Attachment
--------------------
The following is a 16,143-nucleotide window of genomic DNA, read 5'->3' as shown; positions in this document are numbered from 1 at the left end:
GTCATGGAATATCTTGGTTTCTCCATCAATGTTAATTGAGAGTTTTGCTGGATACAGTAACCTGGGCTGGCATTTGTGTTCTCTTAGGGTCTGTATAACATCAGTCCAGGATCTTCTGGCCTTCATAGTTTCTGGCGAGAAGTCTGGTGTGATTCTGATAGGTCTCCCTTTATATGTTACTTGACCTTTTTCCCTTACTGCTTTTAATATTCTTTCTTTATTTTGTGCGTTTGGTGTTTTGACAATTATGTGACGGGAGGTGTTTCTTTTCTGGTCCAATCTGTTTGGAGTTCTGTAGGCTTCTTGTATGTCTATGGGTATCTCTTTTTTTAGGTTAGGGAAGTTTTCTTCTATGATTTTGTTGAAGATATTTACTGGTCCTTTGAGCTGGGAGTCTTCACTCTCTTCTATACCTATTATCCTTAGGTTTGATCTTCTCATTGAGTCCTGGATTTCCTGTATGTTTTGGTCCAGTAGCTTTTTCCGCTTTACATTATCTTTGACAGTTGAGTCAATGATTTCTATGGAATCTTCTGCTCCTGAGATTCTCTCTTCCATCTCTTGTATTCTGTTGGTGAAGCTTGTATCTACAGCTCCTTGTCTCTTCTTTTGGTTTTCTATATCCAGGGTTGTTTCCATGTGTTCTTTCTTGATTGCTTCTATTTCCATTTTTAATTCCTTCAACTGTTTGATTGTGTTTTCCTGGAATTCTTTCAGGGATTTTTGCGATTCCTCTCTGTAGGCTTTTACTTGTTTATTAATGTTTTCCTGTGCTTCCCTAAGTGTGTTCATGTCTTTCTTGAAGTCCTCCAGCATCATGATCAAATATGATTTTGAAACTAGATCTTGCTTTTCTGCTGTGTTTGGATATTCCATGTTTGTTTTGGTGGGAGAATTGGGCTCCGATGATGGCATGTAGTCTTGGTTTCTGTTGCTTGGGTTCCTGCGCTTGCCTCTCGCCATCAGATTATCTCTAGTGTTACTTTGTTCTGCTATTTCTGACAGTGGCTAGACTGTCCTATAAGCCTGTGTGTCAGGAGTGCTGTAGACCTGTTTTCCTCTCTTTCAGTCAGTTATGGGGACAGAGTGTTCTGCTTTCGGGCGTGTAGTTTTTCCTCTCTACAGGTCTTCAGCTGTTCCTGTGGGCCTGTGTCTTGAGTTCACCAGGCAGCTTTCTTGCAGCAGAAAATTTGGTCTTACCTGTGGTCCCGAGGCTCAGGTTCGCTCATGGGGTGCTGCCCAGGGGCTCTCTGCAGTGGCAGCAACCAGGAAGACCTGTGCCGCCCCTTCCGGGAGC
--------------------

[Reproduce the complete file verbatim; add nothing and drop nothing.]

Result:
The following is a 16,143-nucleotide window of genomic DNA, read 5'->3' as shown; positions in this document are numbered from 1 at the left end:
GTCATGGAATATCTTGGTTTCTCCATCAATGTTAATTGAGAGTTTTGCTGGATACAGTAACCTGGGCTGGCATTTGTGTTCTCTTAGGGTCTGTATAACATCAGTCCAGGATCTTCTGGCCTTCATAGTTTCTGGCGAGAAGTCTGGTGTGATTCTGATAGGTCTCCCTTTATATGTTACTTGACCTTTTTCCCTTACTGCTTTTAATATTCTTTCTTTATTTTGTGCGTTTGGTGTTTTGACAATTATGTGACGGGAGGTGTTTCTTTTCTGGTCCAATCTGTTTGGAGTTCTGTAGGCTTCTTGTATGTCTATGGGTATCTCTTTTTTTAGGTTAGGGAAGTTTTCTTCTATGATTTTGTTGAAGATATTTACTGGTCCTTTGAGCTGGGAGTCTTCACTCTCTTCTATACCTATTATCCTTAGGTTTGATCTTCTCATTGAGTCCTGGATTTCCTGTATGTTTTGGTCCAGTAGCTTTTTCCGCTTTACATTATCTTTGACAGTTGAGTCAATGATTTCTATGGAATCTTCTGCTCCTGAGATTCTCTCTTCCATCTCTTGTATTCTGTTGGTGAAGCTTGTATCTACAGCTCCTTGTCTCTTCTTTTGGTTTTCTATATCCAGGGTTGTTTCCATGTGTTCTTTCTTGATTGCTTCTATTTCCATTTTTAATTCCTTCAACTGTTTGATTGTGTTTTCCTGGAATTCTTTCAGGGATTTTTGCGATTCCTCTCTGTAGGCTTTTACTTGTTTATTAATGTTTTCCTGTGCTTCCCTAAGTGTGTTCATGTCTTTCTTGAAGTCCTCCAGCATCATGATCAAATATGATTTTGAAACTAGATCTTGCTTTTCTGCTGTGTTTGGATATTCCATGTTTGTTTTGGTGGGAGAATTGGGCTCCGATGATGGCATGTAGTCTTGGTTTCTGTTGCTTGGGTTCCTGCGCTTGCCTCTCGCCATCAGATTATCTCTAGTGTTACTTTGTTCTGCTATTTCTGACAGTGGCTAGACTGTCCTATAAGCCTGTGTGTCAGGAGTGCTGTAGACCTGTTTTCCTCTCTTTCAGTCAGTTATGGGGACAGAGTGTTCTGCTTTCGGGCGTGTAGTTTTTCCTCTCTACAGGTCTTCAGCTGTTCCTGTGGGCCTGTGTCTTGAGTTCACCAGGCAGCTTTCTTGCAGCAGAAAATTTGGTCTTACCTGTGGTCCCGAGGCTCAGGTTCGCTCATGGGGTGCTGCCCAGGGGCTCTCTGCAGTGGCAGCAACCAGGAAGACCTGTGCCGCCCCTTCCGGGAGC